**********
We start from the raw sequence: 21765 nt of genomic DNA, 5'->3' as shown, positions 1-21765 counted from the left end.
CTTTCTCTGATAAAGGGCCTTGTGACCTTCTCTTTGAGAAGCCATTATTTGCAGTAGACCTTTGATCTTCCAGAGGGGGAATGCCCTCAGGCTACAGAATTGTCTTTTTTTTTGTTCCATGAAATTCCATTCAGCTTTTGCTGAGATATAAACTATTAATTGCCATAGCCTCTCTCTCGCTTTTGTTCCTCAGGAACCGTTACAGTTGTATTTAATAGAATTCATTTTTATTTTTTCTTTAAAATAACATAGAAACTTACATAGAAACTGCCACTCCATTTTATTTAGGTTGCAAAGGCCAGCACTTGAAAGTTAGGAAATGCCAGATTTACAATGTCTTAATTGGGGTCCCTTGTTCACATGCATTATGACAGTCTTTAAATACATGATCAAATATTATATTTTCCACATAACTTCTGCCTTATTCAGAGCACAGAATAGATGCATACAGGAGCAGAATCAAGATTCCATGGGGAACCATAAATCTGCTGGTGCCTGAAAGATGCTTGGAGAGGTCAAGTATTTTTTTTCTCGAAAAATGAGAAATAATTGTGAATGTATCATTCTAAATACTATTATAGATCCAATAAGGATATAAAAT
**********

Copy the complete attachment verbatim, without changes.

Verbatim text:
We start from the raw sequence: 21765 nt of genomic DNA, 5'->3' as shown, positions 1-21765 counted from the left end.
CTTTCTCTGATAAAGGGCCTTGTGACCTTCTCTTTGAGAAGCCATTATTTGCAGTAGACCTTTGATCTTCCAGAGGGGGAATGCCCTCAGGCTACAGAATTGTCTTTTTTTTTGTTCCATGAAATTCCATTCAGCTTTTGCTGAGATATAAACTATTAATTGCCATAGCCTCTCTCTCGCTTTTGTTCCTCAGGAACCGTTACAGTTGTATTTAATAGAATTCATTTTTATTTTTTCTTTAAAATAACATAGAAACTTACATAGAAACTGCCACTCCATTTTATTTAGGTTGCAAAGGCCAGCACTTGAAAGTTAGGAAATGCCAGATTTACAATGTCTTAATTGGGGTCCCTTGTTCACATGCATTATGACAGTCTTTAAATACATGATCAAATATTATATTTTCCACATAACTTCTGCCTTATTCAGAGCACAGAATAGATGCATACAGGAGCAGAATCAAGATTCCATGGGGAACCATAAATCTGCTGGTGCCTGAAAGATGCTTGGAGAGGTCAAGTATTTTTTTTCTCGAAAAATGAGAAATAATTGTGAATGTATCATTCTAAATACTATTATAGATCCAATAAGGATATAAAAT